What is SDSL?
SDSL (Symmetric Digital Subscriber Line) is high-speed Internet access service with matching upstream and downstream data rates. That is, data can be sent to the Internet from the client machine or received from the Internet with equal bandwidth availability in both directions. Normally, DSL service is asymmetrical (ADSL), with the bulk of the bandwidth reserved for receiving data, not sending it.
Normally, SDSL is used by businesses with a Web presence, VPN, extranet or intranet needs. In these cases, the client server may be required to upload large streams of data to the Internet on a regular basis. ADSL would be slow and inadequate for this purpose, as the bandwidth available for uploading is normally less than 1 megabit per second (mbps). SDSL bandwidth can be as high as 7 mbps in both directions.
An Internet service provider offering SDSL may offer different grades for varying prices. The faster the data rate, the more expensive the service. Usually, long-term contracts are required for service, regardless of the grade chosen.
SDSL utilizes a digital frequency traveling across existing copper telephones lines to send and receive data. When using the telephone line for this service, phone and fax services on that line must be suspended. Therefore a dedicated second, or additional, line is typically needed. This differs from ADSL, which "leaves room" for both standard analog telephone equipment and the digital signal, so that one can talk on the phone or use a fax machine while online.
This is an "always on" service, meaning that the computer is actively connected to the Internet whenever powered up. If the computer always remains on, the Internet connection will be continuously active.
SDSL service requires a special modem, normally supplied by the Internet service provider, and the equipment is often proprietary. The SDSL modem will likely require same-vendor equipment in the LAN, or common DSL chipsets.
Apart from businesses, SDSL can also serve individuals that require high upload speeds. Network sharing, for example, has become very popular, and with it the need for uploading programs and files — often extremely large files. SDSL is a good choice for heavy network sharing, as long as the user has a second telephone line to dedicate to the service or chooses to suspend telephone services while online.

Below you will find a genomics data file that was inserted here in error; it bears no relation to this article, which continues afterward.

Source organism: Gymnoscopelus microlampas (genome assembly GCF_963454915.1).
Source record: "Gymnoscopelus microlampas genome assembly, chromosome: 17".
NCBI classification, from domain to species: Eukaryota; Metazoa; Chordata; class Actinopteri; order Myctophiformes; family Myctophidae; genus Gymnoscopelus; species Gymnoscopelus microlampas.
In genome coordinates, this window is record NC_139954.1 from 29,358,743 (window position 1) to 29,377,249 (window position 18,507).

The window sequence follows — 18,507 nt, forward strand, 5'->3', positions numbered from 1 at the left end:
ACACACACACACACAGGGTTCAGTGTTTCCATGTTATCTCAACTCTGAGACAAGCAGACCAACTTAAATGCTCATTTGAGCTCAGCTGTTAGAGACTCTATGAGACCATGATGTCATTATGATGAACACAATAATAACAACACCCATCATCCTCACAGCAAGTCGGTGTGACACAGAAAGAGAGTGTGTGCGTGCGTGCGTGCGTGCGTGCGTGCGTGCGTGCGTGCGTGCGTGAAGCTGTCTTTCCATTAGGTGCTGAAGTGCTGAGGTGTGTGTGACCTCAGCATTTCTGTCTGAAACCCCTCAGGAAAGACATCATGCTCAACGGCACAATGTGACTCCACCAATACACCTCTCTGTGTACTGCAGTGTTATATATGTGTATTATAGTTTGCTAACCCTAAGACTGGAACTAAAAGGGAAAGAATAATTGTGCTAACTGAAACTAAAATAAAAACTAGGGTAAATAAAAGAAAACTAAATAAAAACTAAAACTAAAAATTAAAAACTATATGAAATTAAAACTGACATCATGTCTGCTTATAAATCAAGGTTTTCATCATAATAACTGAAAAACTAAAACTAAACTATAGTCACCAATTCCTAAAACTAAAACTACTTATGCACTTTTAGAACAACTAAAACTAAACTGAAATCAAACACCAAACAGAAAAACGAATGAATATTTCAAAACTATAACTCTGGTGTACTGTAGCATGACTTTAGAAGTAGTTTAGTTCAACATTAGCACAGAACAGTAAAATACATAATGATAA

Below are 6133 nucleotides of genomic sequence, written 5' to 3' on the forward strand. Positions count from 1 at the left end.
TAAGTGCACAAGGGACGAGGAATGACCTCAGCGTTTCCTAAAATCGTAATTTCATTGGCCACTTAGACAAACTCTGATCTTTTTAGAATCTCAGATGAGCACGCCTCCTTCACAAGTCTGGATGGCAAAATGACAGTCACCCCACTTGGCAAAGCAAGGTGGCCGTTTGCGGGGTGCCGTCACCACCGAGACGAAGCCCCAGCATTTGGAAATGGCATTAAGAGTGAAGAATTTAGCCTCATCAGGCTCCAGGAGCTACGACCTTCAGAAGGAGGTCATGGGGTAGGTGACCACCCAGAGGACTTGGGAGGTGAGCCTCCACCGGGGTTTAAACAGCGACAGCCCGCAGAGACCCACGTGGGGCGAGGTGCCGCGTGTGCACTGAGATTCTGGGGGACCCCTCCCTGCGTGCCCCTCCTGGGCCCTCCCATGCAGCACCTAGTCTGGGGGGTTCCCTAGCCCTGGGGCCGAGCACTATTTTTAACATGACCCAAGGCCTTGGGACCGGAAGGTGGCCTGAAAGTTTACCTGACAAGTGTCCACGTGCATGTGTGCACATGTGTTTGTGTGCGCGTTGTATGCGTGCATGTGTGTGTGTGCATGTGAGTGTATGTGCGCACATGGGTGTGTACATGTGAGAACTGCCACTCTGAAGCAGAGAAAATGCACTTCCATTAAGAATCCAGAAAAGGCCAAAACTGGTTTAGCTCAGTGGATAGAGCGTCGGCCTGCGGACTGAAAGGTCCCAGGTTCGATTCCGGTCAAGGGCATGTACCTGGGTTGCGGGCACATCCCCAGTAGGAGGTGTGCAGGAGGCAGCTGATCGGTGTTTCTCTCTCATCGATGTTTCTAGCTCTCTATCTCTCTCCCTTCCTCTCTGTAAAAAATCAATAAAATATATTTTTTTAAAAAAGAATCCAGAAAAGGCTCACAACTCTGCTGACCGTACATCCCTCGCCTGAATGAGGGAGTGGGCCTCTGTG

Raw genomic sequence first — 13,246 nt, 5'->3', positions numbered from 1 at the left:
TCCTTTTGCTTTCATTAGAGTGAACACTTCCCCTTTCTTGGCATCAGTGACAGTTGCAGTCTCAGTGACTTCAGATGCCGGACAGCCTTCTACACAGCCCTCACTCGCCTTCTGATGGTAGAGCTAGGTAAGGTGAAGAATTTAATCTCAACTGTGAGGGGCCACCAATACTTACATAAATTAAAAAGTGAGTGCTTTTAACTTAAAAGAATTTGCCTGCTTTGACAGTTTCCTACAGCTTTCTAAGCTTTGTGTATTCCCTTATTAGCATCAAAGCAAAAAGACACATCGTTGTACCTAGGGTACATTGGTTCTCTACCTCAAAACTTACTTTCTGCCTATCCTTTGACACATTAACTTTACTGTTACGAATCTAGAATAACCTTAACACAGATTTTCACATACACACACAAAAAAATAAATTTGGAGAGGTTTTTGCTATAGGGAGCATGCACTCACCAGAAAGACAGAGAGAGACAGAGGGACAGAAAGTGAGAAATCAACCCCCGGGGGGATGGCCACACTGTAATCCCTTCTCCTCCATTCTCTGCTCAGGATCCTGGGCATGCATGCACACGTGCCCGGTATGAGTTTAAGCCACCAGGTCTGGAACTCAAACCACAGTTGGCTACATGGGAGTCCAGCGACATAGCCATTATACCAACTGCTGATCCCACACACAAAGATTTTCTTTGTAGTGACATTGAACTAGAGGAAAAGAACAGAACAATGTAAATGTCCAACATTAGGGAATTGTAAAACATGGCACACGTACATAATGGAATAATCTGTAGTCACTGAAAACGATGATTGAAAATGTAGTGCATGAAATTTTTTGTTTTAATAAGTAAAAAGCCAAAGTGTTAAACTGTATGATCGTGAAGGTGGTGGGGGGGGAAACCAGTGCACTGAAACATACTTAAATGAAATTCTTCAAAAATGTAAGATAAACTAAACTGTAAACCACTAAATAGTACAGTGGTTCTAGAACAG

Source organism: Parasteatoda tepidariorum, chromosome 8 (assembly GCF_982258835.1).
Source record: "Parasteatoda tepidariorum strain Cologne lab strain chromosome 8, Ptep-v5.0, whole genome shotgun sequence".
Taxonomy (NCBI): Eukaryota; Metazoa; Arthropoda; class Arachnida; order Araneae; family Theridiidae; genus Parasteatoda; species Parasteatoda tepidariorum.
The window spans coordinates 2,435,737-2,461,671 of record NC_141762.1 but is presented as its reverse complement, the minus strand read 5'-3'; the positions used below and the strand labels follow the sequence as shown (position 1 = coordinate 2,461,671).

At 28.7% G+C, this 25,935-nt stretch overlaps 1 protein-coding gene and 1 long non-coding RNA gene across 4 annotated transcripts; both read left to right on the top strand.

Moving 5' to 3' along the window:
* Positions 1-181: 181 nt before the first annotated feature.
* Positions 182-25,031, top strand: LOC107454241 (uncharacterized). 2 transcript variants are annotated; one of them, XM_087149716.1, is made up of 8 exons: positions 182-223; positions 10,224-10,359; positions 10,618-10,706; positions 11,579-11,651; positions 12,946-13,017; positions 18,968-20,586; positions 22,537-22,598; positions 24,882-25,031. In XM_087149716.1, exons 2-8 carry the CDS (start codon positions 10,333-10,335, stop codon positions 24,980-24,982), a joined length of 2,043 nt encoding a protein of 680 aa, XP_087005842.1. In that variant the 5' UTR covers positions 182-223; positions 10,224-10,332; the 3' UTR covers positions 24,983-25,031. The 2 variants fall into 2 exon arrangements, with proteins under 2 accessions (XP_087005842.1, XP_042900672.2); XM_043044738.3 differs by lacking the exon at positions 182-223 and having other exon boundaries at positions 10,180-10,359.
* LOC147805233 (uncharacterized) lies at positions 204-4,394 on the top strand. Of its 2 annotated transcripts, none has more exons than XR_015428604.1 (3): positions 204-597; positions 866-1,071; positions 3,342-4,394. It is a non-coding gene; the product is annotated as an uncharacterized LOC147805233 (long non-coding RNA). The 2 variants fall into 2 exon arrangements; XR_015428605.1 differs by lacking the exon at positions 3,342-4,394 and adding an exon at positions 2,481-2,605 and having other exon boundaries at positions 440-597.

SDSL is not available in all areas and speeds might vary depending upon the user's physical distance from local hubs. The service is also more expensive than ADSL, but well worth the difference for those with demanding upstream needs.
@nony - I think that mobile Internet is where it’s at for businesses.
Right now the 4G network boasts that it can get up to 21 Megabits per second for downstream and almost 6 Megabits per second for upstream. That’s not SDSL, because the numbers are different in both directions, but it’s plenty fast for most business applications, and sure beats a lot of household Internet connection speeds.
We use mobile Internet a lot when we travel, and if the boss calls and asks us to upload a file, he usually needs it pretty quick. The 4G network does the job.
@NathanG - I think that business DSL using SDSL technology would be appropriate if you do a lot of meetings over the Internet.
At our business, for example, we do a lot of video conferencing using VOIP technology and we often upload files and images and stuff.
I don’t know for sure, but I think that we probably use SDSL. Some of our clients are in remote locations like Asia and Australia, so we can’t afford a slow Internet connection. It has to be fast going both ways.
@allenJo - Yeah, I have DSL too. I guess it’s all right. I’ve never tried cable and was thinking of switching because everyone tells me it’s faster.
You’re one of the few people I’ve heard singing the praises of DSL over cable. However, one thing I’ve noticed is that my DSL upstream speed is far lower than my downstream Internet speed. I guess that’s where an SDSL Internet connection would be much better.
The difference between upstream and downstream is significant. I took one of those speed tests on the Internet and it reported a downstream of about 7 megabits per second, and an upstream speed of less than 1 megabit per second. That’s a big difference in my opinion.
Fortunately I don’t spend all day uploading videos to YouTube, otherwise it wouldn’t be worth my time to stay with DSL and I’d be forced to switch to cable.
I recently switched to a DSL Internet provider after having been with cable for several years.
That may come as a shock to some, because cable is supposedly faster than DSL. In theory, it is. But cable suffers from a major problem – congestion.
With cable, everyone in your neighborhood shares the same connection. As a result, I’ve had too many times where there seemed to be a pause between the time I clicked on the link and the time it took me to a web page. That proved to be too unacceptable so I switched to DSL.
DSL has congestion issues too, but so far it hasn’t been as bad as cable. I have my own dedicated line running through my phone line. I realize that the Central Office has to divvy up the signal among its subscribers, so it’s not as dedicated as having your own T1. So far, however, it’s proved to be acceptable.
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